At sobriety checkpoints, Pennsylvania patrols question drivers and reserve the right to detain them and test whether they are impaired or not. This might seem underhanded to many people, especially since police must have probable cause for any other traffic stop, but these checkpoints are legal under Pennsylvania law.
However, a new Supreme Court ruling raises questions about whether many checkpoints across the commonwealth are lawful.
Checkpoints are legal, but some are not approved
Sobriety checkpoints might be legal, but they must be approved and established by the elected officials in that area before they can legally operate.
This was the main issue in question in a recent Supreme Court ruling.
According to KDKA News, several police forces in nearby municipalities often team up to work checkpoints. One of those teams involved in this recent case is the West Hills DUI Task Force. They operated in Robinson, but there were several issues with that operation including:
- No elected officials approved the use of the task force or permitted officers to act in other municipalities
- Many officers did not have proper jurisdiction to pull drivers over at that checkpoint
- Therefore, many of the traffic stops at the checkpoint were not legal
The Court ruled that all municipalities must approve ordinances to have task forces like this operate such checkpoints. Now, cities across Pennsylvania are reviewing whether their own task forces are legal.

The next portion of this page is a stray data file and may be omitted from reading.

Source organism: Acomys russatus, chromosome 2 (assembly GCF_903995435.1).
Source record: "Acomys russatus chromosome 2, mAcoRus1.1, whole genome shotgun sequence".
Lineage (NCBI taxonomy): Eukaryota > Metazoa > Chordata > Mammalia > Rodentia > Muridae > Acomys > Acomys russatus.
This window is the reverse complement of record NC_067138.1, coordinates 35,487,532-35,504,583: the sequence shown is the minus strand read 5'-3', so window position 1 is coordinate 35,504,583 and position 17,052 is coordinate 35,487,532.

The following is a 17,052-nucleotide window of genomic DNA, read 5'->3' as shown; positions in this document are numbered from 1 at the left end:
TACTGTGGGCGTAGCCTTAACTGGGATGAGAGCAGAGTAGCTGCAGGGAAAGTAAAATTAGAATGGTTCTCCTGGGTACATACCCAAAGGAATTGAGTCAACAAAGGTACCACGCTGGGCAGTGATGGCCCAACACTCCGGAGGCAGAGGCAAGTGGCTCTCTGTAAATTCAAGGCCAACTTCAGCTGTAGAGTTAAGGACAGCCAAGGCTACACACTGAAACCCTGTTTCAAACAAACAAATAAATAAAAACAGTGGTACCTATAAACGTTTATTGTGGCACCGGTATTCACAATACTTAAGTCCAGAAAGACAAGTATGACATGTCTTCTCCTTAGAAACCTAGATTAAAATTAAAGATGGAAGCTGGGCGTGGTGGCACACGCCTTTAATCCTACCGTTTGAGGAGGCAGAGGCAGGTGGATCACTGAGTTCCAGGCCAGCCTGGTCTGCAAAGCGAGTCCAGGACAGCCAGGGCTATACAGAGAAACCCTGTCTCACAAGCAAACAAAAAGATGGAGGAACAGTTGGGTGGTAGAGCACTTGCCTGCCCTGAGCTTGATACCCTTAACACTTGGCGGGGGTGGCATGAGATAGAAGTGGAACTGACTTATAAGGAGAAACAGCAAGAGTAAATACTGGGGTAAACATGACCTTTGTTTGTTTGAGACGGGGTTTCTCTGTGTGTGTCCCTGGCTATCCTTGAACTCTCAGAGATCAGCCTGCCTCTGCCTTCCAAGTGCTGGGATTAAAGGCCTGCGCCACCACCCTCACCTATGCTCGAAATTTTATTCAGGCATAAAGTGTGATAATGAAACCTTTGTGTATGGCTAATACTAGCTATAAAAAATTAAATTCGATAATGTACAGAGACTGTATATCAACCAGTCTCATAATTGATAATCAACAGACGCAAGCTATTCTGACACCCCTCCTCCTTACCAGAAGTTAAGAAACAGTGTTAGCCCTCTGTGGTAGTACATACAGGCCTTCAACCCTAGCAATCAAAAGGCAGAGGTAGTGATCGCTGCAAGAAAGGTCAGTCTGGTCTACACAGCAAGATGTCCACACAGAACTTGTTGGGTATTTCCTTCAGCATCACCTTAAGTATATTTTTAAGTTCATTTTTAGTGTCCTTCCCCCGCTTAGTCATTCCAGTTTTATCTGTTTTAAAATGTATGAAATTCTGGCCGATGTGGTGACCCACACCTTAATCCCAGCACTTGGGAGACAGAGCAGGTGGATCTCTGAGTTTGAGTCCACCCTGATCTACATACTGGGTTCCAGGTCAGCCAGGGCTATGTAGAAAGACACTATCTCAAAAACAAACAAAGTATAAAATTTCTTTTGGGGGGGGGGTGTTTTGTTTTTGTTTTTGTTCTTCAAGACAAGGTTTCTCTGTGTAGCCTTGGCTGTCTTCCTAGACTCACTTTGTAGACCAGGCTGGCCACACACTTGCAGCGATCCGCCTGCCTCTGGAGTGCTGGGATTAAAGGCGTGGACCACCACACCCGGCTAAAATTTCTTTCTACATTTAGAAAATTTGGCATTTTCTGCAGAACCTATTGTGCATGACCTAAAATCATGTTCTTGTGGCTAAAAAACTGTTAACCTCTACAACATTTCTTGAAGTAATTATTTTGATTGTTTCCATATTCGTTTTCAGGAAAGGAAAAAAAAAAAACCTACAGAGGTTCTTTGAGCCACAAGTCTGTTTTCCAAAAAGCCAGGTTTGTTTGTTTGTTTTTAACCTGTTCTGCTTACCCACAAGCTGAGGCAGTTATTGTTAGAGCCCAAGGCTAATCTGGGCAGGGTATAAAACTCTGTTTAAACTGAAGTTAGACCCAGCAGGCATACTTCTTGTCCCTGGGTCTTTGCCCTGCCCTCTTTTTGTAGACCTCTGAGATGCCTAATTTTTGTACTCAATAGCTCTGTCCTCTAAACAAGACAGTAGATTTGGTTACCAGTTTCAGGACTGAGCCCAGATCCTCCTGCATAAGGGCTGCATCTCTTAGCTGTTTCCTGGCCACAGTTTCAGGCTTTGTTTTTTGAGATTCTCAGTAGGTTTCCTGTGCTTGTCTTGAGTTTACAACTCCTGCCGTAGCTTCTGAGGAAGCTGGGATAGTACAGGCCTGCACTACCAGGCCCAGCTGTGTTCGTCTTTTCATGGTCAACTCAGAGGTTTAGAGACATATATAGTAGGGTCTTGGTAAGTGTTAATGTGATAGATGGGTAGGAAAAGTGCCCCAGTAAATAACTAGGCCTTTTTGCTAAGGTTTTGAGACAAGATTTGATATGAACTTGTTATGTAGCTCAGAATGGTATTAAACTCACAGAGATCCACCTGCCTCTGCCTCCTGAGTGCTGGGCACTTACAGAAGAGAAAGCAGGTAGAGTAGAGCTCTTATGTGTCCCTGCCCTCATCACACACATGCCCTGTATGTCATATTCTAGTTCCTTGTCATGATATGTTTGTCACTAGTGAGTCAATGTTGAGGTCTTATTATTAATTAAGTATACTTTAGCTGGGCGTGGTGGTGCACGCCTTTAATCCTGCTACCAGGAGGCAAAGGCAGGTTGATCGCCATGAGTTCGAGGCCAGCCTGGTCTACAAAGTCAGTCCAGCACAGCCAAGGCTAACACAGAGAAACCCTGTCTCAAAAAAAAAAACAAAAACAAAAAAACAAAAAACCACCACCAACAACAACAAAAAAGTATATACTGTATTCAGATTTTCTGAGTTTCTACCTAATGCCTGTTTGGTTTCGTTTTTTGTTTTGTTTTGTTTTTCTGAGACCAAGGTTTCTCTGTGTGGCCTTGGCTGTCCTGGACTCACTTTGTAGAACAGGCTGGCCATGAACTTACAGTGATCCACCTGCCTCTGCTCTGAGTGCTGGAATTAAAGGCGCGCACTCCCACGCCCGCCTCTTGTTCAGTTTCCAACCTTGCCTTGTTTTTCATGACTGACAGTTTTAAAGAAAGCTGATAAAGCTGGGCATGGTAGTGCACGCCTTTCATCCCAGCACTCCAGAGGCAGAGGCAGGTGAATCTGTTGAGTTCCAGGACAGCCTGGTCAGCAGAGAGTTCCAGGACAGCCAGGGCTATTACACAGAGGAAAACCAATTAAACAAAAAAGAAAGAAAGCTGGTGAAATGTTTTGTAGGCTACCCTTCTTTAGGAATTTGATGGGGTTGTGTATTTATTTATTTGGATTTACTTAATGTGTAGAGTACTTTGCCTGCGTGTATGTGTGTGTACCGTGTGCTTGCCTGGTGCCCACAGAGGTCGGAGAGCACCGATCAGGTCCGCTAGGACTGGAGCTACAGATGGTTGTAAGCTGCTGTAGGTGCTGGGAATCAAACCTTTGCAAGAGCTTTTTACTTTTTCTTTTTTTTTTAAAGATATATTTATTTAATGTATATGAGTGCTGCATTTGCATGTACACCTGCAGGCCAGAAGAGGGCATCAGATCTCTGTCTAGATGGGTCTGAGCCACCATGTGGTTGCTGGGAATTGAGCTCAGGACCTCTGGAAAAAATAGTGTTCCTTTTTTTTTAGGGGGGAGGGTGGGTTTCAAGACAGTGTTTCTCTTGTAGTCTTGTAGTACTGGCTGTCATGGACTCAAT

Several cases could be thrown out
With this ruling, the Supreme Court threw out the DUI charges and case against one Molly Hlubin. The West Hills DUI Task force pulled her over at the checkpoint, arrested her and convicted her in 2013. And since that task force did not operate legally, her conviction was not within legal boundaries either.
This could make a huge difference for hundreds—even thousands—of other cases in Pennsylvania. Many other individuals have experienced the same consequences as Hlubin, when they should not have. And with this ruling, it is possible that they could appeal their cases as well.
However, checkpoints will not disappear
This ruling does not eliminate checkpoints or prevent officers from arresting individuals at these checkpoints. However, it does regulate the checkpoints to ensure that they are legal. It also protects citizens’ rights from unfair and illegal police abuse of power.